A long road to some great wine

By Celia Strong
Well, this week we have our work cut out for us. But fun work. We’re going to do two wines — one red and one white. Both new, from the same winery, and from Chile. It’s been a really long time since we tasted any anything from Chile, but fun, fun, fun! Not work. Of course, we’re going to do our history lesson first. As we go through it, though, I for one have my glass right next to me. Maybe you do too?
Chilean wine history started about 1554 when Spanish conquistadors and missionaries brought “vitis vinifera” vines with them to the country. Probably, these vines did not come from Europe, but from Peru. (Peru was “visited” by the Spanish before Chile.) And, probably, they were the “common black grape,” the ancestor to the Pais variety that became widely grown in South America. Until the 21 Century, Pais was the most widely planted Chilean grape. The original vineyards were tended by Jesuit priests who used their wines for Church services. By the end of the sixteenth century, Chilean history records not only Pais, but Muscatel, Torontel, Albilho and Mollar varieties were planted in Chile.
From the very beginning, the Chilean wine industry was handicapped by Spanish laws. The bulk of the wine drunk in Chile had to be bought from Spain and, in 1641, wine imports from Chile into Spain were banned. With no viable market to sell their wines to the Chilean industry turned to making Pisco, a local brandy, and some aguardiente, a distilled sugar liquor. The Chileans went so far as to try shipping some of their wine to Peru, but when Englishman Sir Francis Drake captured one of their shipments, the Spanish government responded by ordering Chile to tear out its vineyards. In the 18th century, Chile made mostly sweeter style wines from Pais and Muscatel grapes. Over the years, response to these wines ran good and bad, more bad, and awful.  But, despite their political link to Spain, Chilean vineyard owners were influenced by their trips to France. The grapes from Bordeaux in particular were imported into Chile as well as French barrels, French wine makers and French tastes. When the phylloxera louse invaded the vineyards of France, and the rest of Europe, many immigrants came to Chile to work in the vineyards there. In the 20th century, political instability, government regulations and high taxes all slowed the growth of the Chilean wine industry again.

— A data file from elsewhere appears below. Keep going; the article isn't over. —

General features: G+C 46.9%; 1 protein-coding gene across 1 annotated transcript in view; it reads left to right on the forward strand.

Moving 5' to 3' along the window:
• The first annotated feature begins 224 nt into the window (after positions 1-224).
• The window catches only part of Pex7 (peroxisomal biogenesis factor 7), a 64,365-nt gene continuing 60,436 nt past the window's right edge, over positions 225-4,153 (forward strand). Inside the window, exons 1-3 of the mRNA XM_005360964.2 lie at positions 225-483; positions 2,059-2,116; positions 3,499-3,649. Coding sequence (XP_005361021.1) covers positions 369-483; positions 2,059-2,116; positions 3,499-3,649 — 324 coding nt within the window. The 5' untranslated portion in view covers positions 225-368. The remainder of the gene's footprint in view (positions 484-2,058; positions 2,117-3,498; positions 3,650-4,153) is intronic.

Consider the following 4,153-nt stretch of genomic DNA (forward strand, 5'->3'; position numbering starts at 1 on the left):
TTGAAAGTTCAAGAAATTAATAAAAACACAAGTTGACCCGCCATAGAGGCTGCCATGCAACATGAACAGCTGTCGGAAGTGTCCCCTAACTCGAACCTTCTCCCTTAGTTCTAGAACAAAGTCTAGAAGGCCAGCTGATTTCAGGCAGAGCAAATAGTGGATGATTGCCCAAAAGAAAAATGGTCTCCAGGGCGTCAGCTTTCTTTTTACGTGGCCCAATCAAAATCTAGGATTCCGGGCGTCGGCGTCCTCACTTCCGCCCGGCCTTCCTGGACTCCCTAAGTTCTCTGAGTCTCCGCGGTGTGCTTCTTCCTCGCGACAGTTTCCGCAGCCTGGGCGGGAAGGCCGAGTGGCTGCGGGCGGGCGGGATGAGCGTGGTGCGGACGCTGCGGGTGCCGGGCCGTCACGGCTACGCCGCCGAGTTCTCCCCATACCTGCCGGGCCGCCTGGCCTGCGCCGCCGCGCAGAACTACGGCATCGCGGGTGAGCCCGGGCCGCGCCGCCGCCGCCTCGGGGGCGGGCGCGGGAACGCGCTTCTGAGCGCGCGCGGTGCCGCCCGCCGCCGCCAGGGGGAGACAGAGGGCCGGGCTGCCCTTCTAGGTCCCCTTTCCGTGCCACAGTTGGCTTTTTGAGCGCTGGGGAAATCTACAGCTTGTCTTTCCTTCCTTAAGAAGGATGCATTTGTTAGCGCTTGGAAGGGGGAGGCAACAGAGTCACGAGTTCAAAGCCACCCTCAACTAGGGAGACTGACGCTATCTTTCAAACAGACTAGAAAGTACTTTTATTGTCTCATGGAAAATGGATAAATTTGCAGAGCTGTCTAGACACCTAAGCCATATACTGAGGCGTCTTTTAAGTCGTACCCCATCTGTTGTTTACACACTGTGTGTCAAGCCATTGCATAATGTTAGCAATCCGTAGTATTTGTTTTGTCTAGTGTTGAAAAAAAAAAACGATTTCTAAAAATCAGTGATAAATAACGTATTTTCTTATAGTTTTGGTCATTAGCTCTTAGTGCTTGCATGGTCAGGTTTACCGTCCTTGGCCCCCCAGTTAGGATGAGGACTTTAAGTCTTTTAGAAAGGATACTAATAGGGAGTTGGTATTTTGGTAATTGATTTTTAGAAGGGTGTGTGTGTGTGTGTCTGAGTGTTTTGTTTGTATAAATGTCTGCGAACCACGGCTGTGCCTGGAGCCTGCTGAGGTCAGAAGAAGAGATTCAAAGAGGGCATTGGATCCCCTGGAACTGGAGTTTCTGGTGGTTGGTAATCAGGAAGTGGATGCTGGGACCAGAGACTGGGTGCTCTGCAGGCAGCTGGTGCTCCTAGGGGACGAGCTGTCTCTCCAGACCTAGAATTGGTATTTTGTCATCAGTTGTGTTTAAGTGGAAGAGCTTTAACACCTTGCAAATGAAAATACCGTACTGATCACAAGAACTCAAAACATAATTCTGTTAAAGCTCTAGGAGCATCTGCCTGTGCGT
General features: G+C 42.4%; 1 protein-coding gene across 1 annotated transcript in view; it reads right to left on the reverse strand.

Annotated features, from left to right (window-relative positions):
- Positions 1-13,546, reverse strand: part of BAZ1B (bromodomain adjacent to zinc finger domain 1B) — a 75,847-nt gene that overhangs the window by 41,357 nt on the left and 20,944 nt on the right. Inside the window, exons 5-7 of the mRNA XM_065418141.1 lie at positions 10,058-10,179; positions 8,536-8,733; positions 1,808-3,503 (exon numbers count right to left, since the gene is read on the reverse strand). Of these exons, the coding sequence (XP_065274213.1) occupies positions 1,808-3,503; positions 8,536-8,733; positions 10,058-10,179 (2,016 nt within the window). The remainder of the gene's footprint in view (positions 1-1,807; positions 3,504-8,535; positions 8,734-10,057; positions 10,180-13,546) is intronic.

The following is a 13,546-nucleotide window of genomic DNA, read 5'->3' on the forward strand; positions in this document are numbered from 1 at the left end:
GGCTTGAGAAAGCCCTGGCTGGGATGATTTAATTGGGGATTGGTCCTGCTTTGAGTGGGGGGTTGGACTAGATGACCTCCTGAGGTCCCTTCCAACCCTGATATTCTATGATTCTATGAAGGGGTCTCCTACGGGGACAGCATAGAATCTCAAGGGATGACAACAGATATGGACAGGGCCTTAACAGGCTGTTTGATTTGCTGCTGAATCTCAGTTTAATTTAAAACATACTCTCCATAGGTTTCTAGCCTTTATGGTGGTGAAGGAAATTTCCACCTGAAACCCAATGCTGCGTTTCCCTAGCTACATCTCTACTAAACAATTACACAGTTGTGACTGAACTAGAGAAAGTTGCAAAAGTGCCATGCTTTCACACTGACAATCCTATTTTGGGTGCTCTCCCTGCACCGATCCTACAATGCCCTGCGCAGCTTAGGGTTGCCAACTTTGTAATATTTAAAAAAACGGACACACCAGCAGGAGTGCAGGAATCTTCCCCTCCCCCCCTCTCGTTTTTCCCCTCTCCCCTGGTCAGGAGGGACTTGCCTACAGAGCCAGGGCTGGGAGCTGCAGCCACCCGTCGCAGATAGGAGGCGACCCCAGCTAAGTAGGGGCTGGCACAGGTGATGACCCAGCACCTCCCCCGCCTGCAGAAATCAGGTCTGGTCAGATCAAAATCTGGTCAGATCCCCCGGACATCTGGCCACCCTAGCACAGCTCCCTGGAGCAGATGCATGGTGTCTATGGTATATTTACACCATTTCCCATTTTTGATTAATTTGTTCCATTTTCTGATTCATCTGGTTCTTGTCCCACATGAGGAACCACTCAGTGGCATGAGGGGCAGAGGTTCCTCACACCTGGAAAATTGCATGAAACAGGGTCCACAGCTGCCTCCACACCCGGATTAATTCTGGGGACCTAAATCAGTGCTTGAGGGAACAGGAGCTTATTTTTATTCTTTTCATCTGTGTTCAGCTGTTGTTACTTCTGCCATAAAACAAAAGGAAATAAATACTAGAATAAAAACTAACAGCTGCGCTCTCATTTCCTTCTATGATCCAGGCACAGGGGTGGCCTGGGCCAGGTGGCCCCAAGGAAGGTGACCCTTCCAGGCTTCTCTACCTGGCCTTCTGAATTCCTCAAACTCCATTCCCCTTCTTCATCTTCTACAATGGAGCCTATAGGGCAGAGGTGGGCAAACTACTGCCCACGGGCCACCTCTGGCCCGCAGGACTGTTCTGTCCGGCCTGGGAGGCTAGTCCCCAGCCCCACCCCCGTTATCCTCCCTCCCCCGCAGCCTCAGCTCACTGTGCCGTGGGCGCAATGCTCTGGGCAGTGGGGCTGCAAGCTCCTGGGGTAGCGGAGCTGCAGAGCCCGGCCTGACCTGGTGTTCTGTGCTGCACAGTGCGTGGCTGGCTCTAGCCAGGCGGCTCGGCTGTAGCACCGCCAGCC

Before the 1980’s, most of Chilean wine was considered to be poor quality and was drunk locally. But, word spread of the good Chilean growing conditions, outside investors from around the world came into the business, and exports of good Chilean wine expanded. At one point, these wines were the third largest imported group into the United States, now fourth behind Australia.
In 1994, Chile defined four viticultural regions — Atacama, Coquimbo, Aconcaqua and the Central Valle. The climate in these regions is temperate, comparing closely to California and Bordeaux, with summer temperatures averaging at 59 to 64 degrees Fahrenheit. Potential high temperatures are 86 degrees. Chilean wine laws were passed in 1995, and are closer to those of the United States than France or Europe. Wines are required to be 75 percent of the named grape if the wine is to be drunk in Chile, 85 percent for exported wines. Also, the wine must be at least 85 percent from the designated vintage and, if a specific region is claimed, the grapes must be at least 85 percent from that region. The term”reserve,” like in the United States, has no legal meaning.